You are whatever a moon has always meant and whatever a sun will always sing. — e. e. cummings
Marion Morehouse by E.E.Cummings, his last lover and possibly his third wife. Marion was a fashion model, often photographed by the great Edward Steichen, and a photographer herself.
[i carry your heart with me(i carry it in] by e. e. cummings
i carry your heart with me(i carry it in my heart)i am never without it(anywhere i go you go,my dear;and whatever is done by only me is your doing,my darling) i fear no fate(for you are my fate,my sweet)i want no world(for beautiful you are my world,my true) and it’s you are whatever a moon has always meant and whatever a sun will always sing is you
here is the deepest secret nobody knows (here is the root of the root and the bud of the bud and the sky of the sky of a tree called life;which grows higher than soul can hope or mind can hide) and this is the wonder that’s keeping the stars apart
Listen: there’s a hell of a good universe next door; let’s go. — e e cummings
Birthday of American poet E.E.Cummings, who also did some painting :) I like his landscapes the best but also some portraits, including self portrait with a notebook and the portrait of his mother that I am sharing. In 1926, when he was 32, his parents had a car accident, in which his father had tragically lost his life. His mother however survived. This is how he described in a lecture given at Harvard 25 years after :
A locomotive cut the car in half, killing my father instantly. When two brakemen jumped from the halted train, they saw a woman standing – dazed but erect – beside a mangled machine; with blood spouting (as the older said to me) out of her head. One of her hands (the younger added) kept feeling her dress, as if trying to discover why it was wet. These men took my sixty-six year old mother by the arms and tried to lead her toward a nearby farmhouse; but she threw them off, strode straight to my father’s body, and directed a group of scared spectators to cover him. When this had been done (and only then) she let them lead her away. from - i: six nonlectures series
You have been friends with so many important cultural figures. May I ask you to play a little pseudo-surrealist free-association game? How about your husband Max Ernst?
His humor. Ironic, amused, bemused. We laughed a lot. Even today, I have to keep from finding things absurd, which mostly they are. At the same time I’m crying my eyes out.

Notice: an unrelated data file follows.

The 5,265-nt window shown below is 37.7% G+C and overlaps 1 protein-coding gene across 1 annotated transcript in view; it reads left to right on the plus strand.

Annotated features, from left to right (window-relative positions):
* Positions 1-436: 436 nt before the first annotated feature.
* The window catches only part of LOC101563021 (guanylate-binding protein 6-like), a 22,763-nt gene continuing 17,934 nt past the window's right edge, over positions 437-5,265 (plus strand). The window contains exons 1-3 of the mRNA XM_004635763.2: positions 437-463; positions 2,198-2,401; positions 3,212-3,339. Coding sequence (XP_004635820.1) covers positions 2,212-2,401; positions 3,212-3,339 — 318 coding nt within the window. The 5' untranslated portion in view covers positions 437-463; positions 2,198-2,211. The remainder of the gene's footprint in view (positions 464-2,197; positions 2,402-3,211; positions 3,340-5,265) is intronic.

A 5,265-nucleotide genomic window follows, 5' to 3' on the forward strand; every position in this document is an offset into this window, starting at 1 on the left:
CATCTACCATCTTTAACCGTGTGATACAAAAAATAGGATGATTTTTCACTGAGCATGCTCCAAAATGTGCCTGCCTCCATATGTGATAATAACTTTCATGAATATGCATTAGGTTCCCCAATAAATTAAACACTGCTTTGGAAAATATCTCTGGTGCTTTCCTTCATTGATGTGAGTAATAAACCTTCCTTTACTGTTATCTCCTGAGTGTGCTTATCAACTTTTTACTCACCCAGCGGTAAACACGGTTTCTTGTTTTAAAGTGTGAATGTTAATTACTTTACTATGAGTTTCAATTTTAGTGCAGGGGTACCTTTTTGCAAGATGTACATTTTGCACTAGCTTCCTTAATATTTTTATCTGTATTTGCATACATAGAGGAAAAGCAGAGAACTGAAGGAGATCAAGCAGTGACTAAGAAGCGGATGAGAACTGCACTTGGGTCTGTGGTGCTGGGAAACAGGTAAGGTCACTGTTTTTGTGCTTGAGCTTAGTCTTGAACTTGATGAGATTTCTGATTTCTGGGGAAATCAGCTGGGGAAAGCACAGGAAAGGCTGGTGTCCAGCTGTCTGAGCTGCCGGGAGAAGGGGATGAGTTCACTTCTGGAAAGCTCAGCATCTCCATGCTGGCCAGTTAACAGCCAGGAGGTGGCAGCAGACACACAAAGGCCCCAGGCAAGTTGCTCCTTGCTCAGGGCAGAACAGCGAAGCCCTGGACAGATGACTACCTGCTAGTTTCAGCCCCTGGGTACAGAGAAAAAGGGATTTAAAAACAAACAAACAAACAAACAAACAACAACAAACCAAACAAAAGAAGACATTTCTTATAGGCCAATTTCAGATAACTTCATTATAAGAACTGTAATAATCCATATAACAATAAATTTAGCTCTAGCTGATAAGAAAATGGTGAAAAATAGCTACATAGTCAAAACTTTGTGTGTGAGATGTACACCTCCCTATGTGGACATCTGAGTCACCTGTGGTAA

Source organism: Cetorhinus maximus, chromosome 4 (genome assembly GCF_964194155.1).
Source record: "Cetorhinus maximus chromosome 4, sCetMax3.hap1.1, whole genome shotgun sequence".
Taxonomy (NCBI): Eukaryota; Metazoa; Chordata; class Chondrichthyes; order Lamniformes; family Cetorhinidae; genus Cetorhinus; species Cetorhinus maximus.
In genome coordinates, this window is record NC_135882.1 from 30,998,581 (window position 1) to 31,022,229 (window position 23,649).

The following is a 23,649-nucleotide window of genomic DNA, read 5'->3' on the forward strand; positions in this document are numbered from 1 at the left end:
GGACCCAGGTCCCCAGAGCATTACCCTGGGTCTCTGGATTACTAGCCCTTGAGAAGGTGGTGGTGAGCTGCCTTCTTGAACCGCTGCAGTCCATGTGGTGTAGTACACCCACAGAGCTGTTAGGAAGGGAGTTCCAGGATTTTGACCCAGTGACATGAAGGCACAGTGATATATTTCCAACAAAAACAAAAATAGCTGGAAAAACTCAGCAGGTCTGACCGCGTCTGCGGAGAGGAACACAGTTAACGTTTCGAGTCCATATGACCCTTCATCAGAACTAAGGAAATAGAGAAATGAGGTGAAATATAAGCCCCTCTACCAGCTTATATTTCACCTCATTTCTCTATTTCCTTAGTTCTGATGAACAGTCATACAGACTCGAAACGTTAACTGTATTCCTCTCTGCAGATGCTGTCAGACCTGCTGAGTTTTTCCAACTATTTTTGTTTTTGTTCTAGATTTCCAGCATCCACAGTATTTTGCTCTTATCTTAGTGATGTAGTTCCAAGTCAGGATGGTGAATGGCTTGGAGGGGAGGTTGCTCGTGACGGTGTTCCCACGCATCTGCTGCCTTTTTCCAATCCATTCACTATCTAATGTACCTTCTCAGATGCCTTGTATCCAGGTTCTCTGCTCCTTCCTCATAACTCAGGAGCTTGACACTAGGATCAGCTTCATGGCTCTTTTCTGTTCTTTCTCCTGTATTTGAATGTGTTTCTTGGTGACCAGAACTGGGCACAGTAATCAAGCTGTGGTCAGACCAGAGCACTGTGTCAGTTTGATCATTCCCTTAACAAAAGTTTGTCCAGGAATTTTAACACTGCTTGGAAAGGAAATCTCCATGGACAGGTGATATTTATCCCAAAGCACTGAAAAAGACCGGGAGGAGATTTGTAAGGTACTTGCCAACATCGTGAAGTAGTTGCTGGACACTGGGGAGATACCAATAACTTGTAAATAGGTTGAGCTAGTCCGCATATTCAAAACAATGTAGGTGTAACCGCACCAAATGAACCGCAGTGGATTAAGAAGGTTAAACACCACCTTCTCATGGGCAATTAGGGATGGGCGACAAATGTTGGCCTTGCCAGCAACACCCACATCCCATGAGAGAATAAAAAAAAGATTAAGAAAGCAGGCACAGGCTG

How about André Breton, founder of surrealism and dadaism?
Severely: “Dorothea, do you wear that low neckline just to provoke men?”
A neat little package — of dynamite.
The courtly love of the 13th century troubadours.
How could anyone resist his bardic exuberance, his dithyrambs?
One time when I was at his house, Jhuan-les-pins, for an afternoon visit, we stood at the kitchen door yard for farewells and he broke off the last flower from an old rose bush and handed it to me. How would you feel?
― Dorothea Tanning in an interview for Salon, in 2002
It’s about confrontation. Everyone believes he/she is his/her drama. While they don’t always have giant sunflowers (most aggressive of flowers) to contend with, there are always stairways, hallways, even very private theatres where the suffocations and the finalities are being played out, the blood red carpet or cruel yellows, the attacker, the delighted victim … ― Dorothea Tanning in a letter
Eine Kleine Nachtmusik was made while Tanning was staying with her companion, the artist Max Ernst, in Sedona, Arizona. It was their first trip to this area in which they would later live for several years. In her memoir, Birthday, Tanning recalls how Mozart was a favourite topic of conversation at that time, and Eine Kleine Nachtmusik is titled after one of one of his most well-known serenades (Birthday, p.85). By the door of the ranch Tanning planted some sunflower seeds and she became fascinated with these plants. She told the author that she saw the sunflower in Eine Kleine Nachtmusik as ‘a symbol of all the things that youth has to face and to deal with,’ and has said that it represented the ‘never-ending battle we wage with unknown forces, the forces that were there before our civilisation’. The apparent intervention of unexplained or supernatural forces in Eine Kleine Nachtmusik recalls characteristics of the Gothic novels that Tanning read in her youth, and which were admired by many of the artists and writers of the surrealist group with whom she associated in the 1940s and beyond.
Man Ray thought it was funny. With the intention to marry, we had come to Hollywood, where he lived. Getting married in Hollywood! We all laughed about it, but the next morning he said, “Maybe we’ll go too. If Max can do it so can I.” And added, ruefully, “Though I’ve never done anything so rectangular.”
On October 24, 1946, therefore, a double wedding in Beverly Hills united, in the eyes of the law, Max and Dorothea, and Man and Julie. There. It’s said and done. Painless, forgettable, but fun.
― Dorothea Tanning - from Between Lives: An Artist and Her World. New York: W.W. Norton & Company, 2001, p. 139.
Man Ray, Juliet Browner, Max Ernst & Dorothea Tanning 1946
Well, excuse me for this, but “Birthday” is among other dreamlike things, a topless self-portrait. Is it fair to say that at that time, 1942, people thought you were immodest?
Well, I was aware it was pretty daring, but that’s not why I did it. It was a kind of a statement, wanting the utter truth, and bareness was necessary. My breasts didn’t amount to much. Quite unremarkable. And besides, when you are feeling very solemn and painting very intensively, you think only of what you are trying to communicate.
So what have you tried to communicate as an artist? What were your goals, and have you achieved them?
I’d be satisfied with having suggested that there is more than meets the eye. ― Dorothea Tanning in an interview for Salon, in 2002